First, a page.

Osaka – The Olympic torch relay scheduled for the city of Osaka has been canceled due to a massive spike in COVID-19 cases, Prime Minister Yoshihide Suga told reporters Thursday evening.
Osaka Gov. Hirofumi Yoshimura said earlier in the day that the section of the torch relay to be held in the city of Osaka later this month should be suspended because of the sharp rebound in coronavirus infections.
The comments regarding the nationwide relay that began in Fukushima Prefecture a week ago come as the government plans to have Osaka, Hyogo and Miyagi prefectures take stricter measures against the virus.
The Osaka governor said he needs to ask that residents refrain from going out once the central government agrees to the western city implementing tougher anti-COVID-19 measures under a revised law that took effect in February.
Osaka Mayor Ichiro Matsui had also said the relay scheduled for April 14, the second and final day it will be in the prefecture, should not take place, and that a ceremony would be held without spectators.
Still, Yoshimura said that segments in other Osaka municipalities could still be held by implementing strict anti-virus steps.
The Olympic flame for the Tokyo Games, which were postponed for a year due to the COVID-19 pandemic, is set to travel to all of the nation’s 47 prefectures. The 121-day event started in Fukushima Prefecture on March 25.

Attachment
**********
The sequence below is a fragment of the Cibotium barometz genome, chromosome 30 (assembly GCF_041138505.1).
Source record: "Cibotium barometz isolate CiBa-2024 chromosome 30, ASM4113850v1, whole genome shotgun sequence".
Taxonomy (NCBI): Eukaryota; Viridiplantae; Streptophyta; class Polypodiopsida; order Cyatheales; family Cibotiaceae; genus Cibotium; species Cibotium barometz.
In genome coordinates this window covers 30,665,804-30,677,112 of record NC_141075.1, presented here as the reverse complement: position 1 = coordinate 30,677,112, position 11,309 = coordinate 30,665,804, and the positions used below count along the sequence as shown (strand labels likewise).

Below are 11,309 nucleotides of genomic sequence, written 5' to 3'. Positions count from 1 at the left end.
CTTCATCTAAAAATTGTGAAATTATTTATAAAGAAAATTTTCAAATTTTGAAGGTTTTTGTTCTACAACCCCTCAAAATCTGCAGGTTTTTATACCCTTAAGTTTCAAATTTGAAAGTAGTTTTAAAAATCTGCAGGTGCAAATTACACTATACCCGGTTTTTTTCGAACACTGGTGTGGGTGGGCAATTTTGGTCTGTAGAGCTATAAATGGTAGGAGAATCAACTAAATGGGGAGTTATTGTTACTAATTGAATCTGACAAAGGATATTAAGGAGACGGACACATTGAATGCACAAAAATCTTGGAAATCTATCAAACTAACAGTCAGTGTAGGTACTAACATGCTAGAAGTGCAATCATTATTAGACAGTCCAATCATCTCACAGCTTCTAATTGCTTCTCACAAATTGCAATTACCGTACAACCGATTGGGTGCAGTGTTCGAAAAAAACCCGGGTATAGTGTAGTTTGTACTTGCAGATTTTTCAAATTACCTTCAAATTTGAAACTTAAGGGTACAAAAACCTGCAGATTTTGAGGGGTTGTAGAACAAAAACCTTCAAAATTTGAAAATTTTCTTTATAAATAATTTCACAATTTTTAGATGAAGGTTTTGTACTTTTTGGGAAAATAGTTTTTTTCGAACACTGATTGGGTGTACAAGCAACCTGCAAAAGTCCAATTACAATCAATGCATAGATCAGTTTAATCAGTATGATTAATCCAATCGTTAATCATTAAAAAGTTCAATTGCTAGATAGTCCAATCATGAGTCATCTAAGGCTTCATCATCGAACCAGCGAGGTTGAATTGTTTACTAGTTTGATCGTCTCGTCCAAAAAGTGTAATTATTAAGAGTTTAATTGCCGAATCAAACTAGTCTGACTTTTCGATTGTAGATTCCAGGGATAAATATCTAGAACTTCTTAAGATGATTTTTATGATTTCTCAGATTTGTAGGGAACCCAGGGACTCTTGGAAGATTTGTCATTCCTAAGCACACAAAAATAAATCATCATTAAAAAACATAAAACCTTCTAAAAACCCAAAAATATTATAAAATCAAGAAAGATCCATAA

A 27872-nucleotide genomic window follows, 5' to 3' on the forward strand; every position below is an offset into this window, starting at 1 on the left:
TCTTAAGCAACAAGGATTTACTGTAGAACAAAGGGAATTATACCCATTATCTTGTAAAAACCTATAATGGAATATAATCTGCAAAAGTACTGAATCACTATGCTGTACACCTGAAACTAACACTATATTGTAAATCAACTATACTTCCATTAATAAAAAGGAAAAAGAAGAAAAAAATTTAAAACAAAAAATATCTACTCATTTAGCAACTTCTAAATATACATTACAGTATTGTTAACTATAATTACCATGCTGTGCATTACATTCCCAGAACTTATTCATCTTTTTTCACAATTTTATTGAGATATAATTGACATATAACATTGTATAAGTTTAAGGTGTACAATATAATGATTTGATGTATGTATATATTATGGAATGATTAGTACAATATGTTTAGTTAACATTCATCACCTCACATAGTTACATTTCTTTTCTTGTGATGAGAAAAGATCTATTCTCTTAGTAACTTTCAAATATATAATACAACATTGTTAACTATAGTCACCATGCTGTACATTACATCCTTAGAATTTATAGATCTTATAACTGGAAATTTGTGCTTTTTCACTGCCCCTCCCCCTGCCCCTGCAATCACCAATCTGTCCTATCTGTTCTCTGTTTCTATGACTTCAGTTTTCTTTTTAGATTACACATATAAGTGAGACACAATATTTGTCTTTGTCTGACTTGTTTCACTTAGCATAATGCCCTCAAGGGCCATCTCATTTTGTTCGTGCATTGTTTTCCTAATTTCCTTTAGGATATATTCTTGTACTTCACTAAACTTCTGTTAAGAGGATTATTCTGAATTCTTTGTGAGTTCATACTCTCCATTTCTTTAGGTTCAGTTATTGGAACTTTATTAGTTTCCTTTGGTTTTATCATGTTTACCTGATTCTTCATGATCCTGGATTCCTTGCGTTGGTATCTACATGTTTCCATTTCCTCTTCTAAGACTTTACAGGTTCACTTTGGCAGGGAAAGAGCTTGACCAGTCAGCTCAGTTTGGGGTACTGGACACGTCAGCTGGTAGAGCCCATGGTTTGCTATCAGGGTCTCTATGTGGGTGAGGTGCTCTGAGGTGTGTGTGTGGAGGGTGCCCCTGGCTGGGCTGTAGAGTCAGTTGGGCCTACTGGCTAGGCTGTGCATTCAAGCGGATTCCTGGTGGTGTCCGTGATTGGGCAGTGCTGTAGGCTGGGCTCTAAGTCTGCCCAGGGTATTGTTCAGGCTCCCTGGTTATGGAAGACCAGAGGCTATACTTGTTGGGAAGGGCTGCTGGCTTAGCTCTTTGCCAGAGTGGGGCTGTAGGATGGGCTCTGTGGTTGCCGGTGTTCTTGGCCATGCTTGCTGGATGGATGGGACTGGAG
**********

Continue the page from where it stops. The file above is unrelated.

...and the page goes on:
The Olympic organizing committee has put in place various virus countermeasures for the relay, including encouraging people to follow the event using live online broadcasts. Roadside spectators have been asked to wear masks and keep a safe distance from others to prevent the spread of the virus.
However, some sections of the relay have been heavily crowded, even though the committee has said segments may be skipped if too many people show up to watch the event.
Osaka has seen an increase in COVID-19 infections since a state of emergency was lifted for the prefecture a month ago. On Thursday, it reported 616 new cases, confirming over 600 new cases for the first time since Jan. 16.
The revised law allows the designation of semiemergency status to municipalities affected by a rapid increase in numbers of new infections.
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